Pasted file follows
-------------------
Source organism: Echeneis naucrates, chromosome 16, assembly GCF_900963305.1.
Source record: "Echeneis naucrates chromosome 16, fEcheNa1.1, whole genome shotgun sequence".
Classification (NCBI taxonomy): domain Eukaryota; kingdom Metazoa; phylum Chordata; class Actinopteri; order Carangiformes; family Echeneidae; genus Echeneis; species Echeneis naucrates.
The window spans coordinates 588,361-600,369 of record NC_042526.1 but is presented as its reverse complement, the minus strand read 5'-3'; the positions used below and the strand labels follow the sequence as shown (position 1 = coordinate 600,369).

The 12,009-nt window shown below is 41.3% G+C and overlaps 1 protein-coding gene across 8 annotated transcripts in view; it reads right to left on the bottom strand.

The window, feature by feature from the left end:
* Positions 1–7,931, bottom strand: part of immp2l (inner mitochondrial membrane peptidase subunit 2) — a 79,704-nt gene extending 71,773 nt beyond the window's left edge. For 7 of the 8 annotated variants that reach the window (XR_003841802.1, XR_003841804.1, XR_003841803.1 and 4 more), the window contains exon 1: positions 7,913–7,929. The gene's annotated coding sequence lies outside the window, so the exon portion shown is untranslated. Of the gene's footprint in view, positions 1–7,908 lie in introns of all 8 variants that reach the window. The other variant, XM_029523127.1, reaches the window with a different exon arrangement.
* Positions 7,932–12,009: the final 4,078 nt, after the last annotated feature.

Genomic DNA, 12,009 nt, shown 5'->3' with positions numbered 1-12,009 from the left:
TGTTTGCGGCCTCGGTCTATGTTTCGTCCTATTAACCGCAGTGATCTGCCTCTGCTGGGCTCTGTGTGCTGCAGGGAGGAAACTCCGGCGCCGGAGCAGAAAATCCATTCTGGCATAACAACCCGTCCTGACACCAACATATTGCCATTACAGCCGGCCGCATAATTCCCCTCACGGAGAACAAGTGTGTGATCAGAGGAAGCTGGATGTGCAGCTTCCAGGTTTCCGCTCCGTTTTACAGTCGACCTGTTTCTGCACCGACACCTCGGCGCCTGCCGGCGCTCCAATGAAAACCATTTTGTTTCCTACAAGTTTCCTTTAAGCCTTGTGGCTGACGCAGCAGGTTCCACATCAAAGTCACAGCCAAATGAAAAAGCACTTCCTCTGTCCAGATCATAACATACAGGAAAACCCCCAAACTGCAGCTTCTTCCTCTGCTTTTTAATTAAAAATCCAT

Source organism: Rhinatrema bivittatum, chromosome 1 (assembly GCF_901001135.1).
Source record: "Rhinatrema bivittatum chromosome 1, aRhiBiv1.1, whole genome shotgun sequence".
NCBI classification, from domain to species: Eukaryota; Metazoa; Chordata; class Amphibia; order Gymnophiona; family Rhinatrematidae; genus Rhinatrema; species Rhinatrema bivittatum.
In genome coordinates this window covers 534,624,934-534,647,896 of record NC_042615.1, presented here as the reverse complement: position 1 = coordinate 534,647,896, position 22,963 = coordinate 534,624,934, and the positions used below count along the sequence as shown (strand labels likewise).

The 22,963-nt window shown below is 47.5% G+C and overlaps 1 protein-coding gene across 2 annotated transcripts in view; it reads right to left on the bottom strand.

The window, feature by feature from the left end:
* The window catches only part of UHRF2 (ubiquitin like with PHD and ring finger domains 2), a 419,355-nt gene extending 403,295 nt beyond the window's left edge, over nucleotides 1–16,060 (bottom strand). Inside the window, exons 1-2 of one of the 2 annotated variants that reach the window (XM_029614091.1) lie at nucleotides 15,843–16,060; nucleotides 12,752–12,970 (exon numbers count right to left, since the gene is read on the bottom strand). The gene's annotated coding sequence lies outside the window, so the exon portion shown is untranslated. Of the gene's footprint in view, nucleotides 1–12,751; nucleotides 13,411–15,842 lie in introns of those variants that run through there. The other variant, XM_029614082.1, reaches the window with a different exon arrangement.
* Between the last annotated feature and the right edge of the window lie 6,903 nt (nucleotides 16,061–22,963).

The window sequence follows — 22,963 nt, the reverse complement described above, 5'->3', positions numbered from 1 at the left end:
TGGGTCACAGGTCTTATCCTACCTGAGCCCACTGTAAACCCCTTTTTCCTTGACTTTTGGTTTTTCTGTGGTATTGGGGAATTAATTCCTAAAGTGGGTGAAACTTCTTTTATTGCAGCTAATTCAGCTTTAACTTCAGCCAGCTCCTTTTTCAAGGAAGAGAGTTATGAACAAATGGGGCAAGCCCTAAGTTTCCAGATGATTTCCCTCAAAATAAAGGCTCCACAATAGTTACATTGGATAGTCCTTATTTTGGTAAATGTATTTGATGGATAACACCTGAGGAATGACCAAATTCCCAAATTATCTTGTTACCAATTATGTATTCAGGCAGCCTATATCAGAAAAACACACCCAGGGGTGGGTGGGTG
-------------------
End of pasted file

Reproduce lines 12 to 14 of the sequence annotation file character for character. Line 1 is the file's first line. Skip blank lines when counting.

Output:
Source record: "Rhinatrema bivittatum chromosome 1, aRhiBiv1.1, whole genome shotgun sequence".
NCBI classification, from domain to species: Eukaryota; Metazoa; Chordata; class Amphibia; order Gymnophiona; family Rhinatrematidae; genus Rhinatrema; species Rhinatrema bivittatum.
In genome coordinates this window covers 534,624,934-534,647,896 of record NC_042615.1, presented here as the reverse complement: position 1 = coordinate 534,647,896, position 22,963 = coordinate 534,624,934, and the positions used below count along the sequence as shown (strand labels likewise).